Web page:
Delhi: It’s time for liquor policy to come of age
In September 2015, the then seven-month-old Aam Aadmi Party (AAP) government floated the idea of reducing the legal drinking age in the Capital.
The idea made sense: Delhi was one of only six states or Union territories that pegged the benchmark at 25, encouraging people to misrepresent their age, force restaurants to be lax in monitoring or lose out on revenue, and present young people with the option of travelling to watering holes in the neighbouring state of Uttar Pradesh, which allows drinking at 21.
But over five years later, the plan has not been implemented, despite an expert committee set up by the government recommending in December that the legal drinking age be changed to 21.
Delhi is now the only metropolitan city with the high drinking age – even in Mumbai, only hard liquor is barred for those under 25, while wine and beer is allowed at 21. In major global cities such as New York and London, the drinking age is 21 and 18 respectively.
“The drinking age is fundamentally wrong in Delhi. You can vote when you turn 18, you can get married at 18 (for women) or 21 (for men) and even have children. But, you cannot touch alcohol till 25,” said Anurag Katriar, president of the National Restaurant Association of India (NRAI).
The high drinking age is frequently observed only in violation as restaurants and businesses often fail to check age proof of patrons, and young people use fabricated documents. At most liquor vends or shops, there is no system to check for a buyer’s age. But business owners and industry experts blame the outdated rule.
“The rule is so archaic that it is bound to be violated every now and then,” said Katriar.
The law is mentioned under Section 23 of the Delhi Excise Act, 2009. “Back then most of the states had 25 as the legal drinking age and that is why the same was decided for Delhi. But, several states have reduced the age ever since,” said a senior government official on condition of anonymity.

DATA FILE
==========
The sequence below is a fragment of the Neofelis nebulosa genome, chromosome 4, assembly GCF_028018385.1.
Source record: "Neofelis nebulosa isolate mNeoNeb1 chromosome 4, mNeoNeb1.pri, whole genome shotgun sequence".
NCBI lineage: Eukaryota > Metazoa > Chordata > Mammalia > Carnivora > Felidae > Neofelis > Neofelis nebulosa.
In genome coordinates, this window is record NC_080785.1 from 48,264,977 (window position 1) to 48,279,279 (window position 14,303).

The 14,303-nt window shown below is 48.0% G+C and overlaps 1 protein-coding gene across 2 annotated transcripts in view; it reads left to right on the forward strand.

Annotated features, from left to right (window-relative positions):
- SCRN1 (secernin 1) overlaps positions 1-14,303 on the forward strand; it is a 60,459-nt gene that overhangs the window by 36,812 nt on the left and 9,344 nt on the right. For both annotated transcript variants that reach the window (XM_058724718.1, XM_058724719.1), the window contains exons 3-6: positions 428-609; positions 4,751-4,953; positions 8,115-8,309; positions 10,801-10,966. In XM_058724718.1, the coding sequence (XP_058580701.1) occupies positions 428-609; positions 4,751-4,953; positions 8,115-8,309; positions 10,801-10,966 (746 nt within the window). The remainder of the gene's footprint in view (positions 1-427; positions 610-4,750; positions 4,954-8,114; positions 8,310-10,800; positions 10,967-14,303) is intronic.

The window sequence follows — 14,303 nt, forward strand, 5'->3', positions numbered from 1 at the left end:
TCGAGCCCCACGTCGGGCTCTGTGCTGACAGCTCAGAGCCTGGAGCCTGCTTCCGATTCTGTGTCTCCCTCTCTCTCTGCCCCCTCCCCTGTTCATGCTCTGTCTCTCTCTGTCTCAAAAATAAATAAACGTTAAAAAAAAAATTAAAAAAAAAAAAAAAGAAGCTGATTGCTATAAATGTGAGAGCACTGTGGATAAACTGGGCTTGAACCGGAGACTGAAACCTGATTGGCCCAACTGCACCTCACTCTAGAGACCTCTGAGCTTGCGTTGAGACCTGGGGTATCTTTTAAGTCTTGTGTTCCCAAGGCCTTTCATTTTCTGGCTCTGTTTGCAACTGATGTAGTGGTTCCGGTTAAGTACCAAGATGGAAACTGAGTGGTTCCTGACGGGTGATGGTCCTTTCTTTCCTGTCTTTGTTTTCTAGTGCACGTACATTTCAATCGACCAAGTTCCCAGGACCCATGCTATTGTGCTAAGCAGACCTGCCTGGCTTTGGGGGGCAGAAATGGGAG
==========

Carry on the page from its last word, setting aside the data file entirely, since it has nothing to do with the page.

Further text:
A 48-year-old resident of Mayur Vihar in east Delhi said she was aware her 21-year-old daughter, an engineering student, drinks. “I am aware students consume alcohol in moderation in several colleges, especially in hostels,” she said.
Aware that the 25-year benchmark was impractical and frequently violated, she thought it was best to introduce her daughter to alcohol in the house, and answer her questions, to dispel the stigma around drinking.
“It was our way of handling her adulthood where we wanted to make her feel comfortable in such a way that she never has to lie to us or hide about when she consumed liquor. Families, I believe should be open about this as otherwise, the stigma attached to it makes it worse for children as they then tend to do things surreptitiously and parents aren’t able to keep a watch,” the parent, who works as an apparel designer, said.
“The matter of drinking alcohol has to be dealt with the same way we deal with sex education in schools nowadays,” she added.
The student isn’t the only one. In February 2019, Community against Drunken Driving (CADD), a non-governmental organisation, released a survey report that found 88.8% of those interviewed in Delhi consumed or bought alcohol before turning 25. The survey was conducted outside 50 prominent liquor vends, bars and restaurants in the city and included a sample size of 10,000 people, all of who were below 25.